Personally I think saying that the church was in its infancy state as the excuse is actually a grave mistake, since the church was under the direct teachings of the Apostles (whom we should now we following today by scripture, since they followed and were taught directly by Christ). I think instead the focus should be on the circumstance and the extraordinary need for the Ethiopian eunuch. The eunuch probably could not stay in Jerusalem and be on the Apostles’ teaching, because he probably had responsibilities in his home country. Instead, I think the focus of this text shows the in extraordinary circumstances, someone like a deacon, can minister word and sacrament to the people of God. And when I say sacrament, I am also including the Lord’s Supper. Now if you agree with the Westminster Confession of Faith 29.1 that people are spiritual nourished by the “sacrament of his body and blood” then would you not want the people of God to receive that in which our Lord has commended his church to partake until his return? Of course you would want the people of God to partake because it is for the good of his church, both his body in urban and rural communities. Now I say urban and rural for a reason. And the reason is this, where I live I have observed that confessional reformed people in urban communities seem to ignore the needs of their brothers’ and sisters’ needs in rural comminutes. I know of several examples from Alaska to Arizona. If you believe that baptism is necessary and that the people need the Supper then you have three options. The first is sending a minister, so that they are not in an extraordinary circumstance. The second is to allow deacons to fulfill the role of the ordained minister, so that the people of God maybe cared for and their needs meet. Or three, you can do nothing and let the people not be cared for and starve. As far as I am concerned the third option is not really an option if you truly are a part of Christ’s Church. If such allowance to allow for a church to starve and not be allowed for new converts to join in by baptism in these areas then as far as I am concerned then that theology, even though confessed to be reformed, is not Christian. And neither is the person promoting the third option to any degree. And this is not a theoretical exercise, but of a practical theology and one that is a reality here in Northern Arizona.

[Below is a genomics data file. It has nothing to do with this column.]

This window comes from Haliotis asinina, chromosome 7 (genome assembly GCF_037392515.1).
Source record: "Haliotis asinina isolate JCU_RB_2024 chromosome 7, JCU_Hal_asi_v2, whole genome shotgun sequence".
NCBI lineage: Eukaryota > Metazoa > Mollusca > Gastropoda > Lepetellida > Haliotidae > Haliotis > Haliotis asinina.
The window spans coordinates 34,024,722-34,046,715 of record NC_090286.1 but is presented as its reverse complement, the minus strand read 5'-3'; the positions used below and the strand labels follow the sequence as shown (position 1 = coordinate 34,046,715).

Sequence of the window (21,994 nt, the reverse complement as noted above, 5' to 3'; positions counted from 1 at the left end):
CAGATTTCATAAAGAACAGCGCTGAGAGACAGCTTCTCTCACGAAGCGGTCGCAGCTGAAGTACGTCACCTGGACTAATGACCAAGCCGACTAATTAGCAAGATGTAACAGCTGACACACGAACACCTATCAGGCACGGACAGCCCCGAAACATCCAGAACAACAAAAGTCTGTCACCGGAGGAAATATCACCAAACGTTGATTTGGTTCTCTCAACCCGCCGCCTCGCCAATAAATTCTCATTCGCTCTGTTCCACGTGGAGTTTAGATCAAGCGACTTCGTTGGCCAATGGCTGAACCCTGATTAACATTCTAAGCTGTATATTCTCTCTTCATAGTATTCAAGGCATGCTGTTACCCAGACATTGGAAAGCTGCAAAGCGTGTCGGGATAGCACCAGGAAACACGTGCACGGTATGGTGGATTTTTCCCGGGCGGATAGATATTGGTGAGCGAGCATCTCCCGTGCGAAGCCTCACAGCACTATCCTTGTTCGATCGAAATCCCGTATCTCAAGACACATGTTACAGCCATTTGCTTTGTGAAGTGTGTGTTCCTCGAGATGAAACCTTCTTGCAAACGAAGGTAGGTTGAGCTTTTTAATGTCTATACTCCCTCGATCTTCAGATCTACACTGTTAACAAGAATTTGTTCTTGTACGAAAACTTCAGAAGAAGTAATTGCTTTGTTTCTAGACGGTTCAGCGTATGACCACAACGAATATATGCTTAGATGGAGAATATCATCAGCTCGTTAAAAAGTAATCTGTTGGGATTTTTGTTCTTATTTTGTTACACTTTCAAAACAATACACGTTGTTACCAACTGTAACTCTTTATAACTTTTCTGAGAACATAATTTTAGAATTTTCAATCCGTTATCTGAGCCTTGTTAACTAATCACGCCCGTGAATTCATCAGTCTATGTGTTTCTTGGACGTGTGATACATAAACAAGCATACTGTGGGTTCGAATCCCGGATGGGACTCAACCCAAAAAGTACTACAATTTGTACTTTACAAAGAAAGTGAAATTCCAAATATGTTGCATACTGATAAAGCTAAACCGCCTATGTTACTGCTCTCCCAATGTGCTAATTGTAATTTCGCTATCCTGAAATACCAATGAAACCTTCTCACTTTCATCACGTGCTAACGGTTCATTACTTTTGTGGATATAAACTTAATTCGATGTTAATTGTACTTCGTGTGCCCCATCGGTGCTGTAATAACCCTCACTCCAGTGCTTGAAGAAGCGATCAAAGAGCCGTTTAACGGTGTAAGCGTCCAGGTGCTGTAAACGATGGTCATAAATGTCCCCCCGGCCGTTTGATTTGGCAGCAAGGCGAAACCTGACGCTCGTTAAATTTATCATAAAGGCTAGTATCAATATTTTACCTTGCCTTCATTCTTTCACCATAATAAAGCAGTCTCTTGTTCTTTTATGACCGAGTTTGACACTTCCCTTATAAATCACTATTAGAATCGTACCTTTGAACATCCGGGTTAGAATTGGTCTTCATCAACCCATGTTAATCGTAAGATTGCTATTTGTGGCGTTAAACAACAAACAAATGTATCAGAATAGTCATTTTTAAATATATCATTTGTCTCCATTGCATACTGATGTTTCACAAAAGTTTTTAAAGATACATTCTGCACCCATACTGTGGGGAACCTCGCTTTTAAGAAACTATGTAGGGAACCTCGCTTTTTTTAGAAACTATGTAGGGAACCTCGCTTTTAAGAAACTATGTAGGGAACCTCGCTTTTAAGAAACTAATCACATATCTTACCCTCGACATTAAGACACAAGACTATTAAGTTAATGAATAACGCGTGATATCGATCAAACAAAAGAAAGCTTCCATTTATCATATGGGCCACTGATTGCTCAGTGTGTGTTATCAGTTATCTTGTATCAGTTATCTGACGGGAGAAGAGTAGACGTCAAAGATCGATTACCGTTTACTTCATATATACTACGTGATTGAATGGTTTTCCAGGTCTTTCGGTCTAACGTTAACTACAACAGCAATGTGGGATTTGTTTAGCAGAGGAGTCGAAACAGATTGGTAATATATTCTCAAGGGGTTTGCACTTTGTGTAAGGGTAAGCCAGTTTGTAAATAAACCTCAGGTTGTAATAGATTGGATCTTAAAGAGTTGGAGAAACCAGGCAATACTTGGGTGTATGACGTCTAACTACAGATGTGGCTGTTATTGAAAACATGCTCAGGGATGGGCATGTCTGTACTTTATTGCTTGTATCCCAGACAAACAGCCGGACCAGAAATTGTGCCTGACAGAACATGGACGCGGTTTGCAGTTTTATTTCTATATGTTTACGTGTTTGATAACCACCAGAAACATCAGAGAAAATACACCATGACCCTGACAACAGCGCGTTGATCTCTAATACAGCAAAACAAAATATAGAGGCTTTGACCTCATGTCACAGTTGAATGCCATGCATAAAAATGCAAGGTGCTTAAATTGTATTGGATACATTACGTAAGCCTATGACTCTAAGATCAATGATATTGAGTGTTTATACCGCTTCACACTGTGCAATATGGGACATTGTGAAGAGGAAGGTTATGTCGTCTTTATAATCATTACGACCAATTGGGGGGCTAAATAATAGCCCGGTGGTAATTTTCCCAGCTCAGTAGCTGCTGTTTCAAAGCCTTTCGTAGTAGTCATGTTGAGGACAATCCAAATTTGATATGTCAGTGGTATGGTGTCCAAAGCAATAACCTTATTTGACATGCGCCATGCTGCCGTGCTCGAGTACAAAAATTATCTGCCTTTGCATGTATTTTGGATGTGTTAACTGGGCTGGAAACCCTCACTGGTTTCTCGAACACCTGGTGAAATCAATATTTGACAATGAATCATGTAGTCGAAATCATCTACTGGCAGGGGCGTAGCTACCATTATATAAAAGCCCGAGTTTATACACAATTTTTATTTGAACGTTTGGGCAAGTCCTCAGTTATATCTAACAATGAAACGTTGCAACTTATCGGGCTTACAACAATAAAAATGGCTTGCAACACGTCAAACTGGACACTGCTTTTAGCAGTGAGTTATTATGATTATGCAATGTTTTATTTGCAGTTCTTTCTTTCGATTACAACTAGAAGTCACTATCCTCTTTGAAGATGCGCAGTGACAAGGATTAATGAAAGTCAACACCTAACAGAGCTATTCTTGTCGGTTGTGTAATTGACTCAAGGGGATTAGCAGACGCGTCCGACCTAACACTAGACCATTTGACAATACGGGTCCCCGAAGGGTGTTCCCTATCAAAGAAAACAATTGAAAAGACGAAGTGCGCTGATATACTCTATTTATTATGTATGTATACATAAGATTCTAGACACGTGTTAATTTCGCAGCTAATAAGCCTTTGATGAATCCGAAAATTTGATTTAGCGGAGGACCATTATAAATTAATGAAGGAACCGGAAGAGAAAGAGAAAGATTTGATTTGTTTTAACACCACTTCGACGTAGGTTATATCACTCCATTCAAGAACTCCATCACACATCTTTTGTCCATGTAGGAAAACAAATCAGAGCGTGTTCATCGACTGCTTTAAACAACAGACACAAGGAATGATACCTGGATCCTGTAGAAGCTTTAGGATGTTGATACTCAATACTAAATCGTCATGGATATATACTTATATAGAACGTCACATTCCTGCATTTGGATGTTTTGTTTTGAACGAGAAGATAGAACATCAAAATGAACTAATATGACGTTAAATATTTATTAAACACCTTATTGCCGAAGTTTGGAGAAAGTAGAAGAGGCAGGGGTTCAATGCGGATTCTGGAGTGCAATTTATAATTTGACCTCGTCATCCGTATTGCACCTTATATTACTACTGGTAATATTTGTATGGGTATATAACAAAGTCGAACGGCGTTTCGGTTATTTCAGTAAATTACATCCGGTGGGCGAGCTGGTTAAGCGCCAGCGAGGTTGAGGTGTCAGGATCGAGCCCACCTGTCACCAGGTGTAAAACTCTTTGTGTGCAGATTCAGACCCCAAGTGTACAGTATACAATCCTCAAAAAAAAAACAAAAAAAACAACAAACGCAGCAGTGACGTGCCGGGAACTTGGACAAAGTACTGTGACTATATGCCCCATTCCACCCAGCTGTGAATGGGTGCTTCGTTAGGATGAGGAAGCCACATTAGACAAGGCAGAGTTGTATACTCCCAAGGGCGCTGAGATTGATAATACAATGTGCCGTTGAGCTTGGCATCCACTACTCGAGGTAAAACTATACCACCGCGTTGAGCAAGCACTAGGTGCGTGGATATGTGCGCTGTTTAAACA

12. Dearly Bought

    Dearly Bought Puritan Board Junior

    Sir, please be careful with your statements here. I am alarmed by your readiness to declare the third option as unChristian. The Reformed confessions speak of the sacraments as confirming and sealing the promises of the Gospel (cf. Heidelberg 65 & 66; WLC 162; WCF 27). While there certainly is spiritual nourishment in the Supper, a congregation without the Supper for a time will not "starve." See where the prophet Amos locates the primary source of nourishment:
    Unlike Lutherans, Anglicans, or Romanists, Reformed divines have not seen such a drastic need for the administration of the sacraments that would require the suspension of the biblical requirements for stewards of the mysteries of God. Unbaptized children are not thereby damned and congregations deprived of the supper will not thus "starve." The sacraments are truly of great benefit to Christians, but they derive their sanctifying power from the Word. It is the presence or absence of the Word which is key.